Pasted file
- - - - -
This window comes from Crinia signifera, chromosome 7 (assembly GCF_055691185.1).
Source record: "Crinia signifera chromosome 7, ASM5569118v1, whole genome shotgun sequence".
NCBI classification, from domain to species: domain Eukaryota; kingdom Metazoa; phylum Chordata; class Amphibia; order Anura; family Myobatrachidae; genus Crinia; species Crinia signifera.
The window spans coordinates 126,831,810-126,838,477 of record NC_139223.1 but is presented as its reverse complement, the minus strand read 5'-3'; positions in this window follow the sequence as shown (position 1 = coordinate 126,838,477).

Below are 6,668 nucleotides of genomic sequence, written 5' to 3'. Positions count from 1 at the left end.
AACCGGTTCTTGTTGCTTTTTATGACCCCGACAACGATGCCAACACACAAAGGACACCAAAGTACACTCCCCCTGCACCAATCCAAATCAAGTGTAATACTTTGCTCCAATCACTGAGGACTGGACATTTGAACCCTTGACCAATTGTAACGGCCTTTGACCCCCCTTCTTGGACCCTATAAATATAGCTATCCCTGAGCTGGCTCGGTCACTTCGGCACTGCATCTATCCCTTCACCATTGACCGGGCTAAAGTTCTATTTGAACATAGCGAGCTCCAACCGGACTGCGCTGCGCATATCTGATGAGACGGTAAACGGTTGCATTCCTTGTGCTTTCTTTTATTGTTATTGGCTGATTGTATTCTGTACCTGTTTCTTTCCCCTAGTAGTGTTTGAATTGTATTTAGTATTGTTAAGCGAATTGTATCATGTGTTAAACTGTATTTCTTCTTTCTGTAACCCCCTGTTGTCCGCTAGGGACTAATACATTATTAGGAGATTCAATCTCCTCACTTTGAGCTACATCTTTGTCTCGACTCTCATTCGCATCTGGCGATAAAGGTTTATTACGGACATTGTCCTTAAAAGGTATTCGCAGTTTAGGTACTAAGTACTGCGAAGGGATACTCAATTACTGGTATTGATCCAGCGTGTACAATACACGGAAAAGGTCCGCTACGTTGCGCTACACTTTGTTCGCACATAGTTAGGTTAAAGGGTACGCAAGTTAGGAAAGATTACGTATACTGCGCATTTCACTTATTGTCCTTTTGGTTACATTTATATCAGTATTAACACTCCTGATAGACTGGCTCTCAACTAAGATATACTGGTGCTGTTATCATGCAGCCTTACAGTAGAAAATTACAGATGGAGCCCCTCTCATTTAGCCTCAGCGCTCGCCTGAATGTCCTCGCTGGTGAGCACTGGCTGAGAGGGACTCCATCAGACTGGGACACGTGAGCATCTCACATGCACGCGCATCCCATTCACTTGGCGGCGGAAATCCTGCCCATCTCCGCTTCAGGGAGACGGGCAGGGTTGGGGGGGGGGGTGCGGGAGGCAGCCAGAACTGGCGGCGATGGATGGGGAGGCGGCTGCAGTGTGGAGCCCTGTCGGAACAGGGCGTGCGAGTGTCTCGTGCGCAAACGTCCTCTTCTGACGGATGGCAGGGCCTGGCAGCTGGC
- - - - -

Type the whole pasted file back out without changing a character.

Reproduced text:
This window comes from Crinia signifera, chromosome 7 (assembly GCF_055691185.1).
Source record: "Crinia signifera chromosome 7, ASM5569118v1, whole genome shotgun sequence".
NCBI classification, from domain to species: domain Eukaryota; kingdom Metazoa; phylum Chordata; class Amphibia; order Anura; family Myobatrachidae; genus Crinia; species Crinia signifera.
The window spans coordinates 126,831,810-126,838,477 of record NC_139223.1 but is presented as its reverse complement, the minus strand read 5'-3'; positions in this window follow the sequence as shown (position 1 = coordinate 126,838,477).

Below are 6,668 nucleotides of genomic sequence, written 5' to 3'. Positions count from 1 at the left end.
AACCGGTTCTTGTTGCTTTTTATGACCCCGACAACGATGCCAACACACAAAGGACACCAAAGTACACTCCCCCTGCACCAATCCAAATCAAGTGTAATACTTTGCTCCAATCACTGAGGACTGGACATTTGAACCCTTGACCAATTGTAACGGCCTTTGACCCCCCTTCTTGGACCCTATAAATATAGCTATCCCTGAGCTGGCTCGGTCACTTCGGCACTGCATCTATCCCTTCACCATTGACCGGGCTAAAGTTCTATTTGAACATAGCGAGCTCCAACCGGACTGCGCTGCGCATATCTGATGAGACGGTAAACGGTTGCATTCCTTGTGCTTTCTTTTATTGTTATTGGCTGATTGTATTCTGTACCTGTTTCTTTCCCCTAGTAGTGTTTGAATTGTATTTAGTATTGTTAAGCGAATTGTATCATGTGTTAAACTGTATTTCTTCTTTCTGTAACCCCCTGTTGTCCGCTAGGGACTAATACATTATTAGGAGATTCAATCTCCTCACTTTGAGCTACATCTTTGTCTCGACTCTCATTCGCATCTGGCGATAAAGGTTTATTACGGACATTGTCCTTAAAAGGTATTCGCAGTTTAGGTACTAAGTACTGCGAAGGGATACTCAATTACTGGTATTGATCCAGCGTGTACAATACACGGAAAAGGTCCGCTACGTTGCGCTACACTTTGTTCGCACATAGTTAGGTTAAAGGGTACGCAAGTTAGGAAAGATTACGTATACTGCGCATTTCACTTATTGTCCTTTTGGTTACATTTATATCAGTATTAACACTCCTGATAGACTGGCTCTCAACTAAGATATACTGGTGCTGTTATCATGCAGCCTTACAGTAGAAAATTACAGATGGAGCCCCTCTCATTTAGCCTCAGCGCTCGCCTGAATGTCCTCGCTGGTGAGCACTGGCTGAGAGGGACTCCATCAGACTGGGACACGTGAGCATCTCACATGCACGCGCATCCCATTCACTTGGCGGCGGAAATCCTGCCCATCTCCGCTTCAGGGAGACGGGCAGGGTTGGGGGGGGGGGTGCGGGAGGCAGCCAGAACTGGCGGCGATGGATGGGGAGGCGGCTGCAGTGTGGAGCCCTGTCGGAACAGGGCGTGCGAGTGTCTCGTGCGCAAACGTCCTCTTCTGACGGATGGCAGGGCCTGGCAGCTGGC